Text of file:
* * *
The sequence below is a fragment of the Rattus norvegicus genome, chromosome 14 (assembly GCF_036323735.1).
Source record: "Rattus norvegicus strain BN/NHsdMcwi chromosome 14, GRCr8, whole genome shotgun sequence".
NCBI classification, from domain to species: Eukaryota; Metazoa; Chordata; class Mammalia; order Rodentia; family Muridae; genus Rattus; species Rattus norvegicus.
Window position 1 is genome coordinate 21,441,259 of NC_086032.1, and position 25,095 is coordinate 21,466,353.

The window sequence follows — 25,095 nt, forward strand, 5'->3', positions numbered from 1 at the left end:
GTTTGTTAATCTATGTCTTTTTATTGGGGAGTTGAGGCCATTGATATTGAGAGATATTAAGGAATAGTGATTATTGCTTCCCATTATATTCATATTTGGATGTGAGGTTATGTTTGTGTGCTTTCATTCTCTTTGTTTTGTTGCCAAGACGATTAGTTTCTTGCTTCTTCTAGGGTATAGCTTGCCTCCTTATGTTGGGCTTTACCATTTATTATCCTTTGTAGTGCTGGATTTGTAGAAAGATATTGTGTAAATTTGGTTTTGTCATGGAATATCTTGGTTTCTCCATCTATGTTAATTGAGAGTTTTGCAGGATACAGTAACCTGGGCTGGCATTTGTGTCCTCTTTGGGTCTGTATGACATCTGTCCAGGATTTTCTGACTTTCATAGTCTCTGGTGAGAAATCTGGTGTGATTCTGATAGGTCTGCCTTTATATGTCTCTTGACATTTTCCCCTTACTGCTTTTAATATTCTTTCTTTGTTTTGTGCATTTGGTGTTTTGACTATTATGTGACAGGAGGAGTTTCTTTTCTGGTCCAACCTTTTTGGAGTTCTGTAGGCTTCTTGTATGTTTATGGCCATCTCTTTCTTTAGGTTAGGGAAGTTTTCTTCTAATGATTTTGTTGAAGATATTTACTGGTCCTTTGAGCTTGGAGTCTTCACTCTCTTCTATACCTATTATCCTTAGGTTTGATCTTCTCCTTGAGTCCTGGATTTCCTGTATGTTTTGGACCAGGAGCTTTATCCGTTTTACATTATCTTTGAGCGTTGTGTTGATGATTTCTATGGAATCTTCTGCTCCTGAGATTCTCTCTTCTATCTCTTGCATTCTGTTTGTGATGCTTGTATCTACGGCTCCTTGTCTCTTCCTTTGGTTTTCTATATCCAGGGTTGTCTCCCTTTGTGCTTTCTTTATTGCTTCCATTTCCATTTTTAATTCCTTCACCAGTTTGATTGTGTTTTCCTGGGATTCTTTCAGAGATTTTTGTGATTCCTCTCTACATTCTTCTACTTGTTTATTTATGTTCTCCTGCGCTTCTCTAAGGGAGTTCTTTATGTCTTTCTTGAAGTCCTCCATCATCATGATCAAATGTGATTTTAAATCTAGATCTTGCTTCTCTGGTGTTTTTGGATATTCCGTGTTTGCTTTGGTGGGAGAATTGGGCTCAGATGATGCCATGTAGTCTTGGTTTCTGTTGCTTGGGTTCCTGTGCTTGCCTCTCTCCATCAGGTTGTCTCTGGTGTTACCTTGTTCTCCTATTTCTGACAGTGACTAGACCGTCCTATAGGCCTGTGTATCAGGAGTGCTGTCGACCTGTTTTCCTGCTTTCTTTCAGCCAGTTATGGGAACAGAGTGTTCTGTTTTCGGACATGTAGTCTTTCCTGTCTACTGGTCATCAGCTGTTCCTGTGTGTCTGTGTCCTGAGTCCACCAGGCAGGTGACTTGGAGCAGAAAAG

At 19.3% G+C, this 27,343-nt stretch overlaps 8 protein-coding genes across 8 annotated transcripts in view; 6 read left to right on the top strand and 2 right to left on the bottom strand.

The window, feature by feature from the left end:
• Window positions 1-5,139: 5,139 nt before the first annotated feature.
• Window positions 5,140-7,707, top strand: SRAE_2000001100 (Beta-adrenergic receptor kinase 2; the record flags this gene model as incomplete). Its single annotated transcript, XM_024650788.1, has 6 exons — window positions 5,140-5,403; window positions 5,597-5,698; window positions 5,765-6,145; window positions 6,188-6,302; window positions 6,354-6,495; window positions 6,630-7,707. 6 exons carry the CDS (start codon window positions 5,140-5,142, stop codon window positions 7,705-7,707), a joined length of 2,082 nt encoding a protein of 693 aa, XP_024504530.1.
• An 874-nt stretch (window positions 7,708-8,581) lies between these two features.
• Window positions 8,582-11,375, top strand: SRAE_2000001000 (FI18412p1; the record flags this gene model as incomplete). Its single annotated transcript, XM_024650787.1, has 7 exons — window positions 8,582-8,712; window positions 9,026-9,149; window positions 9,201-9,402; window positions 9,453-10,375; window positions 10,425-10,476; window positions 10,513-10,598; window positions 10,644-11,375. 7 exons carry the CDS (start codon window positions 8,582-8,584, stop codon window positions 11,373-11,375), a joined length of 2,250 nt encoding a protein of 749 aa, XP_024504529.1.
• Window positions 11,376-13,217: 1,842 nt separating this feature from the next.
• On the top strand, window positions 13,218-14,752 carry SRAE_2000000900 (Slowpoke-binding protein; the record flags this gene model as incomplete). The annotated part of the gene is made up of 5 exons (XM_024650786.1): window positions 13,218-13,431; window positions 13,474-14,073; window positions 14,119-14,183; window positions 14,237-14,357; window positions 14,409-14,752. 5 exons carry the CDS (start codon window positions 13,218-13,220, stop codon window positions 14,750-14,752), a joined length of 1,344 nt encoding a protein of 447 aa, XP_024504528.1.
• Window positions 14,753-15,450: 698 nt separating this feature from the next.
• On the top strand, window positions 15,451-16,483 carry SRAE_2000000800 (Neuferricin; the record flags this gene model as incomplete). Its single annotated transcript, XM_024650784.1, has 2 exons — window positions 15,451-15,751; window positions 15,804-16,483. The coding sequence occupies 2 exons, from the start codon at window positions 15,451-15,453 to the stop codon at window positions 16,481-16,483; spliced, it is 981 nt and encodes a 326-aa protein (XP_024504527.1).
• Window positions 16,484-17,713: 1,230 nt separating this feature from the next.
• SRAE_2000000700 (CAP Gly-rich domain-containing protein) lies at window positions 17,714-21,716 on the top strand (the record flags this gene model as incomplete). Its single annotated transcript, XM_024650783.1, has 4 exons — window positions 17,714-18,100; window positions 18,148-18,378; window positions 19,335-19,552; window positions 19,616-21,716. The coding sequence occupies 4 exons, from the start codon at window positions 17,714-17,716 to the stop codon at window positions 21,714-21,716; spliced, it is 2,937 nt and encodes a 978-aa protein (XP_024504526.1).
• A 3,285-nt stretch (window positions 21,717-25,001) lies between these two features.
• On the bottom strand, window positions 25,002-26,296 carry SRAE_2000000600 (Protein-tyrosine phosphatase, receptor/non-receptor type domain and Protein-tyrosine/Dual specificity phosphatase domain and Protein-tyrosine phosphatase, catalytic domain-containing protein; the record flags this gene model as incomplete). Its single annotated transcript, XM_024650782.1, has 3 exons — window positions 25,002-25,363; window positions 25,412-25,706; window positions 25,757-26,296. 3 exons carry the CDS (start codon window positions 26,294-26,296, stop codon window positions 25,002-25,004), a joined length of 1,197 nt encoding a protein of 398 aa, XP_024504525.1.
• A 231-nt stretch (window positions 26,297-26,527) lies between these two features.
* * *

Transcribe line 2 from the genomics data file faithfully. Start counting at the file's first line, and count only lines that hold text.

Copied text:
Source record: "Rattus norvegicus strain BN/NHsdMcwi chromosome 14, GRCr8, whole genome shotgun sequence".